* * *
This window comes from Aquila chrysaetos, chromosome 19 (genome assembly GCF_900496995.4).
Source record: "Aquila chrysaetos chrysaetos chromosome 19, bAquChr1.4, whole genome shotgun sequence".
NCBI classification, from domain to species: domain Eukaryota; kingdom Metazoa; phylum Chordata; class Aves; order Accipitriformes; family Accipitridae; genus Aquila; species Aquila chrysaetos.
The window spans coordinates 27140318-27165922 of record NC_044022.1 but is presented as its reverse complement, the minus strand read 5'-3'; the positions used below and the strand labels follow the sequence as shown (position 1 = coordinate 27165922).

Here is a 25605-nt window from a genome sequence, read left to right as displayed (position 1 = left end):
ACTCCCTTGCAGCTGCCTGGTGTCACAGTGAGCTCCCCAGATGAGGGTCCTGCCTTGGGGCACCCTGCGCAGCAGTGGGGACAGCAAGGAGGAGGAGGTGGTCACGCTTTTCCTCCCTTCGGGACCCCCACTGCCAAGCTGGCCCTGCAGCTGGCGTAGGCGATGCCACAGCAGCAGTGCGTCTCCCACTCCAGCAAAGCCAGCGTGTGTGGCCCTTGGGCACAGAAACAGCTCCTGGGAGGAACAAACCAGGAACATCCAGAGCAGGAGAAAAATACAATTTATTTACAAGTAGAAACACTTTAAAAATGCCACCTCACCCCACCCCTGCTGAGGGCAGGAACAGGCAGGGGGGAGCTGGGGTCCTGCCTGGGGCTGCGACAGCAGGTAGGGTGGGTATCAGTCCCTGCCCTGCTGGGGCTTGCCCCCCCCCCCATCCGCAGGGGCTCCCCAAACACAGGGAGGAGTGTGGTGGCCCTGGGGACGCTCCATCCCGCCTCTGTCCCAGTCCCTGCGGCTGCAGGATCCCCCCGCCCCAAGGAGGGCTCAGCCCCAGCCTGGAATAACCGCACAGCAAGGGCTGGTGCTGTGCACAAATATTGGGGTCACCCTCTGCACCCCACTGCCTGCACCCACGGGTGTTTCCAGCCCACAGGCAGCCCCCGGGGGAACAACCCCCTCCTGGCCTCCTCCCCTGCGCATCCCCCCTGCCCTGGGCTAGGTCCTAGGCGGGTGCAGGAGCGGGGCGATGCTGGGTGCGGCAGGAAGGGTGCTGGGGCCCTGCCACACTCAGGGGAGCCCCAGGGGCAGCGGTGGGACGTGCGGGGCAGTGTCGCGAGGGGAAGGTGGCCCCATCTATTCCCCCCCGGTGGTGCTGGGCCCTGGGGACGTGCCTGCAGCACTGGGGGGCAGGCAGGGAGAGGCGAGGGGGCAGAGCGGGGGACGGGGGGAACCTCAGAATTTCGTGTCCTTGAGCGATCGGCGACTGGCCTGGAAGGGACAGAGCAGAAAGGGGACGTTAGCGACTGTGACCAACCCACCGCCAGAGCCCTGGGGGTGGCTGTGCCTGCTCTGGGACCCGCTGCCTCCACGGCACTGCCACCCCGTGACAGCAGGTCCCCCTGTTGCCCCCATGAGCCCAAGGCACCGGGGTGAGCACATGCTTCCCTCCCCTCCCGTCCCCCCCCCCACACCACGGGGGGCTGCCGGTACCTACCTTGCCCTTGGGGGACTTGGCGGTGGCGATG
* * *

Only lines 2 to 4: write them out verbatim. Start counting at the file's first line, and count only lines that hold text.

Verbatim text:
Source record: "Aquila chrysaetos chrysaetos chromosome 19, bAquChr1.4, whole genome shotgun sequence".
NCBI classification, from domain to species: domain Eukaryota; kingdom Metazoa; phylum Chordata; class Aves; order Accipitriformes; family Accipitridae; genus Aquila; species Aquila chrysaetos.
The window spans coordinates 27140318-27165922 of record NC_044022.1 but is presented as its reverse complement, the minus strand read 5'-3'; the positions used below and the strand labels follow the sequence as shown (position 1 = coordinate 27165922).